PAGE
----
Has the Brexit transition been delayed by the Coronavirus?

July 24, 2020

Brexit Update - The latest news on the Brexit timeline


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With six months of the transition period remaining, it has been re-affirmed jointly by Boris Johnson and Ursula von der Leyen that there will not be an extension beyond December 31st, 2020. This indicates that a deal needs to be reached within the remaining time period in order to avoid the United Kingdom and the European Union trading with each other under WTO’s MFN (Most Favorable Nation tariff) terms.

If the transition was to be extended, it would need to be agreed by both parties by the end of June 2020.

Current Key discussion points between the two parties

  • Fishing Rights in UK waters - the European Union is requesting continued access to United Kingdom waters but the UK wants to limit access given the fact that they are an independent state. However, at the same time, the United Kingdom wants full market access to sell their fish onto the European Union market.
  • A level playing field – The European Union have cited this as the reason for not offering a Canada style trade agreement to the United Kingdom, however, in order to level the playing field, the United Kingdom would be required to adhere to many of the European Union’s regulations, for example, worker’s rights, environmental regulations, and subsidies for business. An example of a deal accepting such rules is something similar to the Norway Free Trade Agreement whereby they accept European Union rules and regulations are adhered to. The Prime Minister of the United Kingdom, Boris Johnson, rejected the Norway model on the grounds that becoming a rule-taker with no formal vote would be politically 'unsaleable'.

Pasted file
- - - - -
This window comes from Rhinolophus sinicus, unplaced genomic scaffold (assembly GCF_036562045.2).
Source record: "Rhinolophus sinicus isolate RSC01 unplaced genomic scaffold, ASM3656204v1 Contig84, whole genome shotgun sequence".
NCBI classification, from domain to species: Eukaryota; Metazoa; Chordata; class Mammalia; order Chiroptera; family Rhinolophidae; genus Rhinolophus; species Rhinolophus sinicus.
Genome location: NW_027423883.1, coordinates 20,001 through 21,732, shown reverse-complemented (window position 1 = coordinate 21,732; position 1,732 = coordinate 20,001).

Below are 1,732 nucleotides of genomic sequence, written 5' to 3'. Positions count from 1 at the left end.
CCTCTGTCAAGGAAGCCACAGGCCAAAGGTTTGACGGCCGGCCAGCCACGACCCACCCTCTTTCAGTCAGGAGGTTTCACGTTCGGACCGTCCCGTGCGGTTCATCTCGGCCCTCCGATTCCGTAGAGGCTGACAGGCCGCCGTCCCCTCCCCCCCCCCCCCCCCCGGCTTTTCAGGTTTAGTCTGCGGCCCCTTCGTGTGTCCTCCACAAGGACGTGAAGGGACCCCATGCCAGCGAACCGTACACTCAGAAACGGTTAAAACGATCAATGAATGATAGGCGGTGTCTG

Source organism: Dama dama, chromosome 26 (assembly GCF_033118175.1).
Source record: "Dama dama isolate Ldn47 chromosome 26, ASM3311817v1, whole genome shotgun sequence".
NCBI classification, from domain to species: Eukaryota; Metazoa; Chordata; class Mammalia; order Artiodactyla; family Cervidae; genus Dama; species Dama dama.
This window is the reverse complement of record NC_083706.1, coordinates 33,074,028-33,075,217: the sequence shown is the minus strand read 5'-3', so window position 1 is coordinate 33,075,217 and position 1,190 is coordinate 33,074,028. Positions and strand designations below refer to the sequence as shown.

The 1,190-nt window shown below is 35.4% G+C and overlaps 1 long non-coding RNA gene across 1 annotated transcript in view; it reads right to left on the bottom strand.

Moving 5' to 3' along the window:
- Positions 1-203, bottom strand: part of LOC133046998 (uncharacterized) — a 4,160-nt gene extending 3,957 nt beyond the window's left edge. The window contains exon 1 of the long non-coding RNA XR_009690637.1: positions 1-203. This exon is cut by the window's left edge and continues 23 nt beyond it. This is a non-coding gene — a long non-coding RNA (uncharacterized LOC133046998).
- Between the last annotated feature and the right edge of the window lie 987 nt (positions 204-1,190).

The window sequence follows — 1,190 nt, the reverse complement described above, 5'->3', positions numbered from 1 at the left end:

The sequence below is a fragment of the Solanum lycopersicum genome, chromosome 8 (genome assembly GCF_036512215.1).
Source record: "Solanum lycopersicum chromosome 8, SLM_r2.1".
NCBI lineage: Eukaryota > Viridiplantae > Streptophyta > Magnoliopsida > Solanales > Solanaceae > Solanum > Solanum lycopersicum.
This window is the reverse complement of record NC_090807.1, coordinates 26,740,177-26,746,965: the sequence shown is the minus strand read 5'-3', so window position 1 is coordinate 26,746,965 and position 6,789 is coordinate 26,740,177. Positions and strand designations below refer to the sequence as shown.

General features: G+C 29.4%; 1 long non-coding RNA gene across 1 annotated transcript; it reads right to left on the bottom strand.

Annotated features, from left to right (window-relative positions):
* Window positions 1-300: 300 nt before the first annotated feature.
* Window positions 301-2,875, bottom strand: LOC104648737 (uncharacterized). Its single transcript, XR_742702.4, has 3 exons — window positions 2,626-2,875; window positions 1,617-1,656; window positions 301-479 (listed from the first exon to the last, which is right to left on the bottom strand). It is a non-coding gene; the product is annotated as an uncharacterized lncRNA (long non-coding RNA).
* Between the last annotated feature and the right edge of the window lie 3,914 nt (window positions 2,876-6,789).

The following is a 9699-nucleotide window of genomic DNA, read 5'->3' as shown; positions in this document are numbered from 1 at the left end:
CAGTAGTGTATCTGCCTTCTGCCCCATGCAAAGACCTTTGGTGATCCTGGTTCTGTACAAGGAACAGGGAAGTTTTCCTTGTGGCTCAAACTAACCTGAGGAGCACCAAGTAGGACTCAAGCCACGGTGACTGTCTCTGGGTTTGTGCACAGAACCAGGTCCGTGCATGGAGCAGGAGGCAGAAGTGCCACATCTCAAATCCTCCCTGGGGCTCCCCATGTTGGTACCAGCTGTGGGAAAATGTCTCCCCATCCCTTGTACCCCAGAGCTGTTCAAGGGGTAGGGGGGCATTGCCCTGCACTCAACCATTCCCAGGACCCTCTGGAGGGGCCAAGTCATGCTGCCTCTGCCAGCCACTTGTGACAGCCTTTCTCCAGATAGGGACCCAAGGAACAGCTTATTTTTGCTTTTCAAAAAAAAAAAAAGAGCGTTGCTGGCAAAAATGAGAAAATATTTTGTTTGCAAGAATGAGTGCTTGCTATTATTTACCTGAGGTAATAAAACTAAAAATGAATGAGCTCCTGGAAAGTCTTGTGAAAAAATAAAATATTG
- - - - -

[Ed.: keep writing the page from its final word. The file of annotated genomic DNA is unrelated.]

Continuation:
• Governance – In the event of a deal being agreed upon, there will be rules that must be followed by both parties. The European Union state that those rules should be enforced by the European Court of Justice (ECJ), the United Kingdom is not in agreement. 
  • United Kingdom & Ireland Land Border – This being the hot topic of the Brexit debate, is how the UK proposes to keep the land border open and free from regularity checks but at the same time avoiding the annexation of Northern Ireland from the UK. This is an area of concern for the European Union.
  • Shared Information – Databases that share information such as police and security is something that the United Kingdom say that they require access to beyond the transition period, the European Union state that this would only be open to member states.
  • Both sides believe a deal can be achieved. An extra complication to the negotiations has been the COVID-19 crisis which has forced talks to proceed over video links. The European Union has set a deadline of October 31st to agree on a deal in order that it can be ratified by the end of the year. Some would consider this as optimistic. 

Phasing in of frontier checks

Full regularity controls must be implemented from January 1st 2021 when the UK becomes fully independent from the European Union. This position was reiterated by cabinet minister Michael Gove from the United Kingdom in February of this year. Since then, the COVID-19 pandemic struck Europe, and attention was drawn away from the exit preparations to redirect resources into tackling the virus.

The government has acknowledged that businesses were forced to put preparations to one side as they switched to respond to the Coronavirus spread. With this in mind, it has now been announced that border checks will now be brought in over three phases, even in the event of no deal, to assist international traders to prepare for the increase in customs checks.

PHASE 1 - 1 January - checks will begin on controlled substances, such as alcohol and tobacco. Standard goods, such as clothes and electronics, will be subject to basic customs procedures but companies will have up to six months to complete customs declarations and pay relevant tariffs.